Table of Graphs
FIGURE
Supply ripple rejection ratio
vs Frequency
IDD
Supply current
vs Supply voltage
1, 2
3
vs Supply voltage
4, 5
PO
Output power
vs Load resistance
6, 7
THD+N
Total harmonic distortion plus noise
Vn
Output noise voltage
vs Frequency
8, 9, 10, 11
vs Output power
12, 13, 14, 15, 16, 17
vs Frequency
18, 19
Closed loop response
20, 21
Crosstalk
vs Frequency
22, 23
SUPPLY RIPPLE REJECTION RATIO
vs
FREQUENCY
SUPPLY RIPPLE REJECTION RATIO
vs
FREQUENCY
0
0
RL = 8 Ω
CB = 1 µF
Mode = Mono
−20
RL = 32 Ω
CB = 1 µF
Mode = Stereo
−10
Supply Ripple Rejection Ratio − dB
Supply Ripple Rejection Ratio − dB
−10
−30
−40
−50
−60
−70
−80
−90
−20
−30
−40
−50
−60
−70
−80
−90
−100
20
100
1k
10k 20k
−100
20
f − Frequency − Hz
100
1k
10k 20k
f − Frequency − Hz
Figure 1
Figure 2
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SLOS278D − JANUARY 2000 − REVISED NOVEMBER 2002
TYPICAL CHARACTERISTICS
OUTPUT POWER
vs
SUPPLY VOLTAGE
6
3.0
5
2.5
PO − Output Power − W
I DD − Supply Current − mA
SUPPLY CURRENT
vs
SUPPLY VOLTAGE
TA = 25 °C
4
3
2
Bypass = VDD/2 VDC
VDD From Low-to-High Level
Mode = Stereo
RL = Open
1
0
2.5
3.0
3.5
4.0
4.5
VDD − Supply Voltage − V
5.0
THD+N = 1%
f = 1 kHz
Mode = Mono
AV = 8 dB
2.0
RL = 4 Ω
RL = 8 Ω
1.5
1.0
0.5
0.0
3.0
5.5
3.5
4.0
4.5
5.0
VDD − Supply Voltage − V
Figure 3
Figure 4
OUTPUT POWER
vs
LOAD RESISTANCE
OUTPUT POWER
vs
SUPPLY VOLTAGE
2.5
500
THD+N = 1%
f = 1 kHz
Mode = Stereo
AV = 2 dB
THD+N = 1%
f = 1 kHz
Mode = Mono
AV = 8 dB
2.0
PO − Output Power − W
PO − Output Power − mW
400
5.5
RL = 8 Ω
300
200
1.5
VDD = 5 V
1.0
RL = 32 Ω
0.5
100
VDD = 3 V
0
3.0
0.0
3.5
4.0
4.5
5.0
5.5
0
VDD − Supply Voltage − V
Figure 5
6
10
20
30
40
50
RL − Load Resistance − Ω
Figure 6
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60
SLOS278D − JANUARY 2000 − REVISED NOVEMBER 2002
TYPICAL CHARACTERISTICS
OUTPUT POWER
vs
LOAD RESISTANCE
700
THD+N = 1%
f = 1 kHz
Mode = Stereo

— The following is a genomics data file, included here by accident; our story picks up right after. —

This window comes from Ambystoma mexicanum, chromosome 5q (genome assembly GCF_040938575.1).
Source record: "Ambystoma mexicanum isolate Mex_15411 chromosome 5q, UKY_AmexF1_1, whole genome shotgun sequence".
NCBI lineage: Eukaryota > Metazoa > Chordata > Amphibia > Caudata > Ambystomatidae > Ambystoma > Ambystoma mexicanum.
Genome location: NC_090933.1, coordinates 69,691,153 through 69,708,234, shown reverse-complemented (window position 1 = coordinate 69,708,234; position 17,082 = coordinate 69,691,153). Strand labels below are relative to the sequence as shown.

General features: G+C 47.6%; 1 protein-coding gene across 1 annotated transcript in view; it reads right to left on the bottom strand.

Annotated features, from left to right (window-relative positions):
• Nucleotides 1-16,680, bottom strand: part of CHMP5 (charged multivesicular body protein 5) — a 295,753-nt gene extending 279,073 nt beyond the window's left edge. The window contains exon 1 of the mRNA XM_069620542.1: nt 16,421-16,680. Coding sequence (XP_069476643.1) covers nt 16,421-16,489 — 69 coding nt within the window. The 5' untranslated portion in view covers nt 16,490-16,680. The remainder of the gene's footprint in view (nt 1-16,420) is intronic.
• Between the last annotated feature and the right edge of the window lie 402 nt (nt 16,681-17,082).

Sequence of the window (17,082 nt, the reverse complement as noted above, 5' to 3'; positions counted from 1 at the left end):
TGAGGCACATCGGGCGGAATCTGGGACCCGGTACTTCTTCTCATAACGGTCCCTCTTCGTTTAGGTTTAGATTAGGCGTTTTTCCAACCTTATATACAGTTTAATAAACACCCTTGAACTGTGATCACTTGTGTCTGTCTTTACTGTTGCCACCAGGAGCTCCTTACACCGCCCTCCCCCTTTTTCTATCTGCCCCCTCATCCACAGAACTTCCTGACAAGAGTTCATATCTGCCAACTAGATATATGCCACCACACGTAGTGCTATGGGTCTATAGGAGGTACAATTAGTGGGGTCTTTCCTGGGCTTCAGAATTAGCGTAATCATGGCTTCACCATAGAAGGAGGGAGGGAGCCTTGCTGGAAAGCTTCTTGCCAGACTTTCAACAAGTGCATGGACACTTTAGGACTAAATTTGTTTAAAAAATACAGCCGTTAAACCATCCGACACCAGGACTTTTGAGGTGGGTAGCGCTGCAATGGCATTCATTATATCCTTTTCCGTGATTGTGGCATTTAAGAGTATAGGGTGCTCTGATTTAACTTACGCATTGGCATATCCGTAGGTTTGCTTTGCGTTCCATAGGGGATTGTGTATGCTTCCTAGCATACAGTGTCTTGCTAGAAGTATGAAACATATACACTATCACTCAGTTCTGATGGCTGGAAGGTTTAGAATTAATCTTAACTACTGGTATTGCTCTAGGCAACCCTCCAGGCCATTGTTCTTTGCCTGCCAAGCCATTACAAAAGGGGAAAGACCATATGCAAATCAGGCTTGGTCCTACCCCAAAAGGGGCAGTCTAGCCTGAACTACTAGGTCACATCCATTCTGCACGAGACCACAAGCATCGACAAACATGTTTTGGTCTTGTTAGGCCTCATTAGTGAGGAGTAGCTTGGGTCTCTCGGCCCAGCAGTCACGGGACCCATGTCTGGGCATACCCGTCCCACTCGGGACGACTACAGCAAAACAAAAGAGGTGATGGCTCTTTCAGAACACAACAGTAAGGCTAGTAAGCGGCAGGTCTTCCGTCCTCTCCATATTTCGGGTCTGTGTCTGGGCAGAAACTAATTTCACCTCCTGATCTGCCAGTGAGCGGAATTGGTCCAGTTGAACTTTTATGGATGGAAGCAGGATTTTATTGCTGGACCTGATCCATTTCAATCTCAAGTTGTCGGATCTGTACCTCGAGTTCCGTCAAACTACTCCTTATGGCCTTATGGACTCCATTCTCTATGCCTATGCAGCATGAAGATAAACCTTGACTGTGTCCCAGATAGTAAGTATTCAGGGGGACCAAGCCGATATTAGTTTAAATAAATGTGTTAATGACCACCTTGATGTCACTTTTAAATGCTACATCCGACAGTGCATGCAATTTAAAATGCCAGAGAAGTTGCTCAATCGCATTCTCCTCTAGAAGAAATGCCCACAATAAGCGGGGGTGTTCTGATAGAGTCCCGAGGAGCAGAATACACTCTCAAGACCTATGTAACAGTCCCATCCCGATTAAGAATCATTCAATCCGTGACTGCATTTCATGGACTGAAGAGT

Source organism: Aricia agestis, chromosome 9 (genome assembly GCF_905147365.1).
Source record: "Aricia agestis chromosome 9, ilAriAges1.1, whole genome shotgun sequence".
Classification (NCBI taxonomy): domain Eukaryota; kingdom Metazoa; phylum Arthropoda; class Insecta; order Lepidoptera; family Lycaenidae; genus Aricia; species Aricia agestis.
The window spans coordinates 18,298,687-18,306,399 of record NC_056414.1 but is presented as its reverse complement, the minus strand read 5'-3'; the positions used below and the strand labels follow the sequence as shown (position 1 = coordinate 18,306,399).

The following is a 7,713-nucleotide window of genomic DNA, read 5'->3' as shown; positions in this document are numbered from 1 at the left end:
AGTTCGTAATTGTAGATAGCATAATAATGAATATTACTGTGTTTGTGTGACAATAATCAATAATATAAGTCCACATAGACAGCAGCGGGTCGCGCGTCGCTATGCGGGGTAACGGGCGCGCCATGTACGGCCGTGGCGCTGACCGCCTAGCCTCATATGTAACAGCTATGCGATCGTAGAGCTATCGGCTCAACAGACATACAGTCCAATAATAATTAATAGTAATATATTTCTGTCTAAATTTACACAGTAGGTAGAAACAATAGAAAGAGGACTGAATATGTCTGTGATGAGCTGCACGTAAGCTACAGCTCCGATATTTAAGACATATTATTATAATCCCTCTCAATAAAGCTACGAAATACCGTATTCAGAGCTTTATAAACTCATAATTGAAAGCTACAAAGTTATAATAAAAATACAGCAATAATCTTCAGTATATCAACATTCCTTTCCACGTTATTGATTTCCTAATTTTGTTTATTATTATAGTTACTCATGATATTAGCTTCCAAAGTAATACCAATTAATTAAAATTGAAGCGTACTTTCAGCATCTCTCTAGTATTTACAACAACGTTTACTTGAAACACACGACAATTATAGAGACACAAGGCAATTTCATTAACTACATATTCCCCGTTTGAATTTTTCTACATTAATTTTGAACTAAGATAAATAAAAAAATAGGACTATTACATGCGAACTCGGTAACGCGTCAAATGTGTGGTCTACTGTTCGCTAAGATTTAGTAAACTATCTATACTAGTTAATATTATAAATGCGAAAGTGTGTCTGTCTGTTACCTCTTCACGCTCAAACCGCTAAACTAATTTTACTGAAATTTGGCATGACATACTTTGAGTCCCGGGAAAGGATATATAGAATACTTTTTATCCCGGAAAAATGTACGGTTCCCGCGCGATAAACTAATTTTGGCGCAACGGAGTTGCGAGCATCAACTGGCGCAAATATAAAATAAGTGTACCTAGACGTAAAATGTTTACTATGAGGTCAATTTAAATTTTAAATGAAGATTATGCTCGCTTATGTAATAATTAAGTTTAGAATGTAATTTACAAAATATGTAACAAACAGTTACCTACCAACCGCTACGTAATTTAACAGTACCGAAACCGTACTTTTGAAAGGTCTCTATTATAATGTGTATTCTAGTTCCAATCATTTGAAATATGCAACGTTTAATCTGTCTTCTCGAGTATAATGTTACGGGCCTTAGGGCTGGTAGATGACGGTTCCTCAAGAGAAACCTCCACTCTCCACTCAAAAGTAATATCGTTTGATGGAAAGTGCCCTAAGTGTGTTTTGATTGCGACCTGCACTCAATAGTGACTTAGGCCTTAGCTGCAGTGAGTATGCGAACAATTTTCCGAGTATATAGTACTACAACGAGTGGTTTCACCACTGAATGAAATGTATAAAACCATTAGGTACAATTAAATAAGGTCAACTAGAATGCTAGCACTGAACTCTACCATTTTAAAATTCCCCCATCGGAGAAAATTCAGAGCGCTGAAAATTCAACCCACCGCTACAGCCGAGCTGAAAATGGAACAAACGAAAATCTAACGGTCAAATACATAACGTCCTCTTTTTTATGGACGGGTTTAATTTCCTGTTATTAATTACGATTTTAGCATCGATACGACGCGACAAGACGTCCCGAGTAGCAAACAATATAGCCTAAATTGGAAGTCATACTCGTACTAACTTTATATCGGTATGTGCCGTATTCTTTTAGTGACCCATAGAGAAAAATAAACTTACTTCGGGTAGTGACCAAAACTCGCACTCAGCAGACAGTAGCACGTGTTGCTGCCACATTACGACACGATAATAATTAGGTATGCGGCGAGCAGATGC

AV = 2 dB
PO − Output Power − mW
600
500
400
300
VDD = 5 V
200
100
VDD = 3 V
0
0
10
20
30
40
50
RL − Load Resistance − Ω
60
Figure 7
1
VDD = 3 V
PO = 250 mW
RL = 8 Ω
Mode = Mono
0.1
AV = 20 dB
AV = 8 dB
0.01
0.001
20
100
TOTAL HARMONIC DISTORTION PLUS NOISE
vs
FREQUENCY
THD+N − Total Harmonic Distortion Plus Noise − %
THD+N − Total Harmonic Distortion Plus Noise − %
TOTAL HARMONIC DISTORTION PLUS NOISE
vs
FREQUENCY
1k
10k 20k
1
VDD = 5 V
PO = 1 W
RL = 8 Ω
Mode = Mono
0.1
AV = 20 dB
0.01
AV = 8 dB
0.001
20
f − Frequency − Hz
100
1k
10k 20k
f − Frequency − Hz
Figure 8
Figure 9
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TYPICAL CHARACTERISTICS
1
VDD = 3 V
PO = 25 mW
RL = 32 Ω
Mode = Stereo
0.1
AV = 14 dB
0.01
AV = 2 dB
0.001
20
TOTAL HARMONIC DISTORTION PLUS NOISE
vs
FREQUENCY
THD+N − Total Harmonic Distortion Plus Noise − %
THD+N − Total Harmonic Distortion Plus Noise − %
TOTAL HARMONIC DISTORTION PLUS NOISE
vs
FREQUENCY
100
10k 20k
1k
1
VDD = 5 V
PO = 75 mW
RL = 32 Ω
Mode = Stereo
0.1
AV = 14 dB
0.01
AV = 2 dB
0.001
20
100
f − Frequency − Hz
Figure 10
20 kHz
15 kHz
1 kHz
0.1
20 Hz
0.01
0.01
0.1
PO − Output Power − W
TOTAL HARMONIC DISTORTION PLUS NOISE
vs
OUTPUT POWER
THD+N − Total Harmonic Distortion Plus Noise − %
THD+N − Total Harmonic Distortion Plus Noise − %
VDD = 3 V
RL = 4 Ω
Mode = Mono
AV = 2.5 dB
1
1
10
VDD = 3 V
RL = 8 Ω
Mode = Mono
AV = 2.5 dB
1
20 kHz
15 kHz
0.1
1 kHz
20 Hz
0.01
0.01
Figure 12
8
10k 20k
Figure 11
TOTAL HARMONIC DISTORTION PLUS NOISE
vs
OUTPUT POWER
10
1k
f − Frequency − Hz
0.1
PO − Output Power − W
Figure 13
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SLOS278D − JANUARY 2000 − REVISED NOVEMBER 2002
TYPICAL CHARACTERISTICS
10
VDD = 3 V
RL = 32 Ω
Mode = Stereo
AV = 1.25 dB
1
20 kHz
0.1
15 kHz
1 kHz
20 Hz
0.01
0.01
0.1
TOTAL HARMONIC DISTORTION PLUS NOISE
vs
OUTPUT POWER
THD+N − Total Harmonic Distortion Plus Noise − %
THD+N − Total Harmonic Distortion Plus Noise − %
TOTAL HARMONIC DISTORTION PLUS NOISE
vs
OUTPUT POWER
10
VDD = 5 V
RL = 4 Ω
Mode = Mono
AV = 2.5 dB
20 kHz
1
15 kHz
1 kHz
0.1
20 Hz
0.01
0.01
0.1
1
PO − Output Power − W
PO − Output Power − W
Figure 14
Figure 15
10
VDD = 5 V
RL = 8 Ω
Mode = Mono
AV = 2.5 dB
1
20 kHz
15 kHz
1 kHz
20 Hz
0.01
0.01
TOTAL HARMONIC DISTORTION PLUS NOISE
vs
OUTPUT POWER
THD+N − Total Harmonic Distortion Plus Noise − %
THD+N − Total Harmonic Distortion Plus Noise − %
TOTAL HARMONIC DISTORTION PLUS NOISE
vs
OUTPUT POWER
0.1
10
0.1
1
PO − Output Power − W
10
10
VDD = 5 V
RL = 32 Ω
Mode = Stereo
AV = 1.25 dB
1
0.1
20 kHz
15 kHz
20 Hz
0.01
0.01
Figure 16
1 kHz
0.1
PO − Output Power − W
1
Figure 17
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TYPICAL CHARACTERISTICS
OUTPUT NOISE VOLTAGE
vs
FREQUENCY
OUTPUT NOISE VOLTAGE
vs
FREQUENCY
1k
VDD = 5 V
RL = 8 Ω
Mode = Mono
AV = 2.5 dB
Vn − Output Noise Voltage − µV RMS
Vn − Output Noise Voltage − µV RMS